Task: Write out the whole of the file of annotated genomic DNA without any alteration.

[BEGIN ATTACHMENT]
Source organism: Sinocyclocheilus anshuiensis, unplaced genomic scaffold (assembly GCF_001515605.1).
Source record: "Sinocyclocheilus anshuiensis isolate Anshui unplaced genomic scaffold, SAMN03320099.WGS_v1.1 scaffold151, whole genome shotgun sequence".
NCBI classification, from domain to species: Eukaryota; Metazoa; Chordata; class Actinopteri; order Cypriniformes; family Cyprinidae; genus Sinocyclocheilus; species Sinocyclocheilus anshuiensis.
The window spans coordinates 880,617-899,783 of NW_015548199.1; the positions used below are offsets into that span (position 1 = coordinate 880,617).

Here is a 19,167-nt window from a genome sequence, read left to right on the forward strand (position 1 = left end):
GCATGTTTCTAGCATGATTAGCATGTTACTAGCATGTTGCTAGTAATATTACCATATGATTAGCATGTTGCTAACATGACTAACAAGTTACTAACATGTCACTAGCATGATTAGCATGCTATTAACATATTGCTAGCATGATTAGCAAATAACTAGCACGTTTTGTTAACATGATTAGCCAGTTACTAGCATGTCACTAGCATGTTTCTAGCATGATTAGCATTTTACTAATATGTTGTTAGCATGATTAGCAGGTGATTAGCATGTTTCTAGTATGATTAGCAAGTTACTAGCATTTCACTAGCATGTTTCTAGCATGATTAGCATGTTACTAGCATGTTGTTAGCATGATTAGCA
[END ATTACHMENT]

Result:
Source organism: Sinocyclocheilus anshuiensis, unplaced genomic scaffold (assembly GCF_001515605.1).
Source record: "Sinocyclocheilus anshuiensis isolate Anshui unplaced genomic scaffold, SAMN03320099.WGS_v1.1 scaffold151, whole genome shotgun sequence".
NCBI classification, from domain to species: Eukaryota; Metazoa; Chordata; class Actinopteri; order Cypriniformes; family Cyprinidae; genus Sinocyclocheilus; species Sinocyclocheilus anshuiensis.
The window spans coordinates 880,617-899,783 of NW_015548199.1; the positions used below are offsets into that span (position 1 = coordinate 880,617).

Here is a 19,167-nt window from a genome sequence, read left to right on the forward strand (position 1 = left end):
GCATGTTTCTAGCATGATTAGCATGTTACTAGCATGTTGCTAGTAATATTACCATATGATTAGCATGTTGCTAACATGACTAACAAGTTACTAACATGTCACTAGCATGATTAGCATGCTATTAACATATTGCTAGCATGATTAGCAAATAACTAGCACGTTTTGTTAACATGATTAGCCAGTTACTAGCATGTCACTAGCATGTTTCTAGCATGATTAGCATTTTACTAATATGTTGTTAGCATGATTAGCAGGTGATTAGCATGTTTCTAGTATGATTAGCAAGTTACTAGCATTTCACTAGCATGTTTCTAGCATGATTAGCATGTTACTAGCATGTTGTTAGCATGATTAGCA